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Posts tagged ‘Wrecsam’

Wrecsam protest against Israeli team in Wales

Congratulations to the pro-Palestinian protesters who opposed the Wales v Israel women’s football game at the Racecourse in Wrecsam last week.

ImageCampaigners from the local area and across the country including south Wales, north west Wales, Liverpool, Chester, Manchester and London demonstrated inside and outside the football ground. The action was called in protest at Israel’s participation in international competitions while the Palestinian team is prevented from taking part, while Palestinian footballers including Mahmoud al Sarsak remain imprisoned without charge or trial, and while Israel continues to maintain its Apartheid regime.

Israel’s behaviour today towards the Palestinians is similar to that of South Africa’s apartheid regime towards the black population before 1990. Palestinians are being shot, imprisoned, harassed, separated from their families, stopped from working, blocked from farming their land by a ruthless military state purely on the basis of their nationality. Most noticeable is the 30′ apartheid wall being built around the Palestinians, effectively the biggest open prison in the world.

One of the most effective weapons in the struggle against apartheid was an economic boycott. Another was the sporting boycott, which meant that South Africa couldn’t pretend it was a normal society. It’s equally important that Israel cannot pretend it is “normal” either to its own citizens or those of other countries. Last week’s protest reminded both Welsh and Israeli football fans that there’s nothing normal about Israel.

ImageAlthough most people stayed outside the ground holding banners, chanting, handing out flyers and engaging with punters, some activists gained entry. Others were refused – security were (selectively) asking to look in bags and one woman was prevented from using her free ticket for the match after a pro-Palestine sticker was found on her mobile phone. However, while she was arguing with security, others walked through unchallenged. Inside the ground there was an attempted pitch invasion, some people managed to wave flags and express their opposition loudly before being removed, while one man was thrown out merely for revealing his Palestine football shirt. The would-be streaker didn’t make it into the ground, unfortunately. Undeterred by one ejection, a couple of women went round the back of the stadium and gained entry to ‘the Kop’ via student accommodation recently built on the stadium car park (Glyndŵr University are the new owners of the Racecourse, or rather a subsidiary called Glyndŵr Innovations Ltd, the ‘delivering business solutions’ arm of what was once an establishment devoted to education). The activists unfurled their flags in a prime position facing the fans and right behind the media and made enough noise to be heard clearly inside the pub at the other side of the ground.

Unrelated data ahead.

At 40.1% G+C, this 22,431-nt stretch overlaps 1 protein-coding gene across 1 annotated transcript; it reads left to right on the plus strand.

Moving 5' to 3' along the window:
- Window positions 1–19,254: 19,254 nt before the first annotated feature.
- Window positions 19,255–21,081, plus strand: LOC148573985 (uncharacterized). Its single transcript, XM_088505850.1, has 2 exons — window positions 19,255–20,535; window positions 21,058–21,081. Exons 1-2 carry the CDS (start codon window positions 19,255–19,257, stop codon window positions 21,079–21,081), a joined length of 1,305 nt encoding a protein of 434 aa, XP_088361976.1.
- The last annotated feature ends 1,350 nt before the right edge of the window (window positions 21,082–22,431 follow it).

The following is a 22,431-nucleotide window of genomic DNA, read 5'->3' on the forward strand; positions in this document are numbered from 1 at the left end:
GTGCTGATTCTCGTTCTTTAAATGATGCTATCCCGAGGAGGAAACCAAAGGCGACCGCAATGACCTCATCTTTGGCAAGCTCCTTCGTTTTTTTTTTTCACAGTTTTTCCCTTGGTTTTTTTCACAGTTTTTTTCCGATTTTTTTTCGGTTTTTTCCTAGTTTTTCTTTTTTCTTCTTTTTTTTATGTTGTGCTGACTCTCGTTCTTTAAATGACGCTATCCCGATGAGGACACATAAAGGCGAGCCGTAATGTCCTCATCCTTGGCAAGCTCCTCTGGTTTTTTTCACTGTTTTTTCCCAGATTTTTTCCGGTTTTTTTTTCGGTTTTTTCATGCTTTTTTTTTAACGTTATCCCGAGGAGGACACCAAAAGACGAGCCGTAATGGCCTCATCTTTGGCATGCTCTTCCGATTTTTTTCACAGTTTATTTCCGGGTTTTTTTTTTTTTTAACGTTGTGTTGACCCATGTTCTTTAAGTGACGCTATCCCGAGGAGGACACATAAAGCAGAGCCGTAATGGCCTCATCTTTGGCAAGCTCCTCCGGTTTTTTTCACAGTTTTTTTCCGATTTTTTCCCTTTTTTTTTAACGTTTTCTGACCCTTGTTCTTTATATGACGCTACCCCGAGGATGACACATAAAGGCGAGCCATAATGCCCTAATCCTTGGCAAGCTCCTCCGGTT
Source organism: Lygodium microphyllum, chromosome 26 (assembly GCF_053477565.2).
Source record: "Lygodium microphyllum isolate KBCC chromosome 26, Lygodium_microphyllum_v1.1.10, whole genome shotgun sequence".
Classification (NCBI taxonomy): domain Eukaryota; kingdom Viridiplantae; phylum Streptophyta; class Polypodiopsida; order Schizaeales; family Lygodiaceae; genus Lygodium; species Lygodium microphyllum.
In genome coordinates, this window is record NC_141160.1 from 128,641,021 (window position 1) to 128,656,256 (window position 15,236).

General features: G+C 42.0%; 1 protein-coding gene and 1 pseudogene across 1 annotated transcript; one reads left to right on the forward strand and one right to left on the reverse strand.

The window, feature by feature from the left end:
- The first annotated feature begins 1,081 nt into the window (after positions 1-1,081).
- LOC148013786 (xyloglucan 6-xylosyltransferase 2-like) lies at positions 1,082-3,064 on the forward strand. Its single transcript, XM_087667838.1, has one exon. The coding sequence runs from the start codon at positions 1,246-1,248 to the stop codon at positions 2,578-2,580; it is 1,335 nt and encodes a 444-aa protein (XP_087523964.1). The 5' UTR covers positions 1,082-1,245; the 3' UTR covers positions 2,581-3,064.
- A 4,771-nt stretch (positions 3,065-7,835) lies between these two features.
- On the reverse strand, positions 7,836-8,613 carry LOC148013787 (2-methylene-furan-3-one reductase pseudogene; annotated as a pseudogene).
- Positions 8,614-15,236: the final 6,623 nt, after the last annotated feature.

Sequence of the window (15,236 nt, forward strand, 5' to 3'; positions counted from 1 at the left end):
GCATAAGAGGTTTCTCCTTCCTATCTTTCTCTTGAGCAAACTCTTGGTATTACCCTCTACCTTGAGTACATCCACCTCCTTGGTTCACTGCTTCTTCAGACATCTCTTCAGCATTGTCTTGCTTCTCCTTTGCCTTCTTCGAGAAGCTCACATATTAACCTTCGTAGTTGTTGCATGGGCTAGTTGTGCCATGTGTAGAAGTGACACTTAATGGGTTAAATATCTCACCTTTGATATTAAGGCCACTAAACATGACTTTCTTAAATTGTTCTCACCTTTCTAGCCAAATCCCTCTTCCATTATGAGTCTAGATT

The main demonstration outside the ground wound up at around 6.30pm, and some activists stayed around and engaged with people leaving the ground after the match, which ended in a 5-nil victory for Wales.

When they tear down the walls and treat Palestinians as equals, they can play football in peace.

This article and images are assembled from reports in Indymedia UK and on the Plaid Cymru Wrecsam Blog.

Co-ops star in Wrecsam

The 'Seven Stars' pub. 'Ordinary people doing extra-ordinary things'.

by Marc Jones

In the past year, local people in Wrecsam have made a huge effort to turn the tide against closures and decline.

Wrecsam has always been a proudly Welsh town despite being only 10 miles from the border. The Football Association of Wales was founded there and football, together with the town’s iconic brewing industry, have been central to the market town’s image. Wrexham Lager was the first lager brewery in the UK, having been founded by German immigrants in the 1880s.

Both have taken a battering in recent years with brewing multinationals closing down the Wrexham Lager brewery and a series of property developers trying to asset strip Wrexham Football Club out of existence.

Last year, the football club was finally bought by a cooperative formed by 2000 members of the Wrexham Supporters’ Trust. The club, among the oldest in Wales, has been safeguarded for the community and the team is currently pushing for promotion on a tide of goodwill and pride among supporters and the wider community.

Second, a local family enterprise has re-launched Wrexham Lager. That has created a huge buzz in the town and the lager is already on sale in 45 pubs across the area, despite the best efforts of the multinationals to hamper that expansion.